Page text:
You may have recently started baking bread at home. There is a step when it comes to making bread, that some bakers struggle with, how to score bread dough.
By scoring the surface of the dough, you can create pretty-looking designs. It helps to make your bread look even more attentive and tempting to eat.
However, if you have never done it before it can be a daunting task, as you only get one go at it, for each loaf.
In this article, we will be discussing how to score bread.
Why Do You Score Bread?
When we say score, what we mean is cutting intricate patterns into the dough surface. Scoring is usually seen on sourdough bread or crusty white bread. This is because they both form a crackly and crisp surface once baked.
In the oven, your bread dough wants to expand. Therefore, the deep scores in your bread allows you to control where the bread expands. If you don’t score the bread, then you will notice a blowout somewhere else on your bread.
How Do You Get A Good Score On Your Bread?
For scoring bread, you need to think about the tools that you are using. Ideally, you want to use a scoring blade, this can be some form of a sharp blade or a pair of sharp scissors.
Professional bakers like to use a bread lame, which is a kind of razor blade that has been fixed to a handle. Yet it is really easy to use so that you can score easily.
It is up to you whether you use a straight blade or a curved blade. In addition to that, it is important to change your blade often, to make sure that it is as sharp as it can be.
However, you want to be quick when it actually comes to scoring your bread dough, using a single and smooth cutting motion. Also, you may want to apply some excess flour to the dough surface to help you against any sticky dough.
How Do You Score Bread Dough For Beginners?
Once you have chosen your scoring tool, you can begin scoring your bread dough. As a beginner, start off by choosing a simple pattern to score into your bread dough.
Then, as you get more confident, you can start to score more intricate bread designs.
Simple patterns to start off are crosses, squares, or hashtags.
When scoring with a straight blade, then you need to hold your blade lightly in your hand at a 90-degree angle. Now you can lightly score into your dough.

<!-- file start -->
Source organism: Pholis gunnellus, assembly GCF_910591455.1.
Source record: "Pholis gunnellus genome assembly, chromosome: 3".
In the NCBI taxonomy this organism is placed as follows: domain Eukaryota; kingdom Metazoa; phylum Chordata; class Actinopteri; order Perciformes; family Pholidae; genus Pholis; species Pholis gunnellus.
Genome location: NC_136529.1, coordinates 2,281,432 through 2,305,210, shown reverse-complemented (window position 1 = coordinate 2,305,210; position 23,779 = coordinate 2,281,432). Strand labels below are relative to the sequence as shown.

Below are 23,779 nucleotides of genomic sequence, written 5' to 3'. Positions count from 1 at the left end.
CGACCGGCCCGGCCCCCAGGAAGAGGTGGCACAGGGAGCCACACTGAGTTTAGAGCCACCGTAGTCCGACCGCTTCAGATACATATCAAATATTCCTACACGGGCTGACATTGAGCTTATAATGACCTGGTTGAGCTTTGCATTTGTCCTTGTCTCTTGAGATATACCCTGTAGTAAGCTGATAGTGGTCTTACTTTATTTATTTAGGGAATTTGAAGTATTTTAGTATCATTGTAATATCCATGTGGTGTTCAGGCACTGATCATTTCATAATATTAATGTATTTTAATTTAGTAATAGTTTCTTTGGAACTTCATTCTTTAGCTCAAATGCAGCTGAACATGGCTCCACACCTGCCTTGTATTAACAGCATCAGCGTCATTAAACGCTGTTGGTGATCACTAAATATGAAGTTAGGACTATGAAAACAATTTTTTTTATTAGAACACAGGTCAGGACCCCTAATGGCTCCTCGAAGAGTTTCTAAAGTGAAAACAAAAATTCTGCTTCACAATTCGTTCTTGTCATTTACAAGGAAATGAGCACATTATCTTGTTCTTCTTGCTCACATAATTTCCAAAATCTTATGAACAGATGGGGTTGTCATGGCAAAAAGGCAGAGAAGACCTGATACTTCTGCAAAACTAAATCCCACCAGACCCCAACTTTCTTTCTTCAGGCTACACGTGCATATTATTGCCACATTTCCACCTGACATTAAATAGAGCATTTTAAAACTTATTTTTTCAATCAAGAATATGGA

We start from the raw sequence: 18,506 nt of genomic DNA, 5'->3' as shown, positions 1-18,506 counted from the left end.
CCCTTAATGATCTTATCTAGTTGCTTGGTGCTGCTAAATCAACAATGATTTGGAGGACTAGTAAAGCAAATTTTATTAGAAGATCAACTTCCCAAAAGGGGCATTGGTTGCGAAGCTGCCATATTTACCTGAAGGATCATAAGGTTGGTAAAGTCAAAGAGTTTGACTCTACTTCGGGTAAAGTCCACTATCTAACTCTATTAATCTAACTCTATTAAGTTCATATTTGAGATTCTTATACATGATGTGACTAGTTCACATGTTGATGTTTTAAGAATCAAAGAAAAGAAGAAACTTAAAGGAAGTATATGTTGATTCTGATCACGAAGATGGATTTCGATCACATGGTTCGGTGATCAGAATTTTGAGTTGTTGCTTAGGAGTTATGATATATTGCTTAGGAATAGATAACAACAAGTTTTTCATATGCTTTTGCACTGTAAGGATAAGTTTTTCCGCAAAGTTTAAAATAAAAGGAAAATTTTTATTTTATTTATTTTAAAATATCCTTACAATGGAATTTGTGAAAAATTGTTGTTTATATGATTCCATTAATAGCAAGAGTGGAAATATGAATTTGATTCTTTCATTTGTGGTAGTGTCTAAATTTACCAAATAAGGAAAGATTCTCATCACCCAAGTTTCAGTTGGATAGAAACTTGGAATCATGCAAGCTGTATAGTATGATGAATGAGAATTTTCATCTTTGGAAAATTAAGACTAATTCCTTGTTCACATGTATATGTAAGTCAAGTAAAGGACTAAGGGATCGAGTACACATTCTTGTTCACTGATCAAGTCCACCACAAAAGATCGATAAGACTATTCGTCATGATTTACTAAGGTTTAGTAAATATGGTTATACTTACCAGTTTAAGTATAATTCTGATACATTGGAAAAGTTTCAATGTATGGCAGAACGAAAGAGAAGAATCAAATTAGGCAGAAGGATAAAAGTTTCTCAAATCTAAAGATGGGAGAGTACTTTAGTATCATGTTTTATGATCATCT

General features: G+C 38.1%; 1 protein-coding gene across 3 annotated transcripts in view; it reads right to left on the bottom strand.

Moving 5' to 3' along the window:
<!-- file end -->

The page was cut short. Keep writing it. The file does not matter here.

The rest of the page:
With a straight blade, you will need to score slightly deeper than you would with a curved blade. You should try to aim for a score that is around 1/4 to 1/2 an inch deep.
If you score the dough too deeply, then the bread will open up too. The bread will lose structural integrity and won’t be able to support itself. Although, if you just want decorative slashes, then you should don’t need to cut that deep at all.
The deeper you cut, the more your bread will open up. However, you shouldn’t cut deeper than 1/2 an inch. Sometimes the blade drags, but this isn’t anything to worry about. Some bakers have found that warm dough or wet dough is difficult to score effectively.
You may decide to use kitchen scissors to score your dough. It’s best to use scissors when your dough’s surface is covered with seeds or grains.
As the blade wouldn’t be able to cut through these additions to the bread dough. Scissors will give you clean and precise cuts.
With scissors, you should hold them in your hand, and position them at a 15-degree angle on the surface of the dough. Then you can produce as many snips into the dough as you require.
Do I Score My Bread Before Or After Proofing?
Generally, you will score bread dough after it has completed its final proof. The slits, made from scoring, help to control how your dough rises one final time in the oven. The baking process can be a scary moment for all bread bakers.
Baguettes and sourdough bread are always scored moments before they go into the oven. Then, the intense heat of the oven, makes the bread dough expand.
As a result, most recipes call for you to score your bread dough after proofing for better oven spring. Therefore, you shouldn’t try to score your bread before proofing, as you won’t achieve the same effect, and your intricate pattern may not work on your finished loaf.
What Happens If You Don’t Score Your Bread?
As we have mentioned, scoring bread dough has an aesthetic purpose, but also helps to control the rise of your bread dough. If you don’t score the dough, then the dough could rise rapidly and any weak spots in your bread dough could burst open.
Even when scoring bread, runs some risks of your bread bursting in the oven. You need to be quick when it comes to scoring bread dough. Ideally, you should only spend 2 to 20 seconds scoring with a razor blade.
If scoring is going to take longer due to intricate patterns, then you can put the dough in the freezer for 10 minutes to harden the dough surface. The cold dough will create a taut surface for you to cut into.
When you score bread dough, you need to use a very sharp knife, kitchen scissors, or a sharp blade to create patterns on the dough surface. The scoring pattern can be a straight line, diagonal slashes, or a crescent moon shape, to name a couple.
In this article, we have shown you how to score bread. Scoring bread helps to create a final baked loaf that looks really attractive to eat.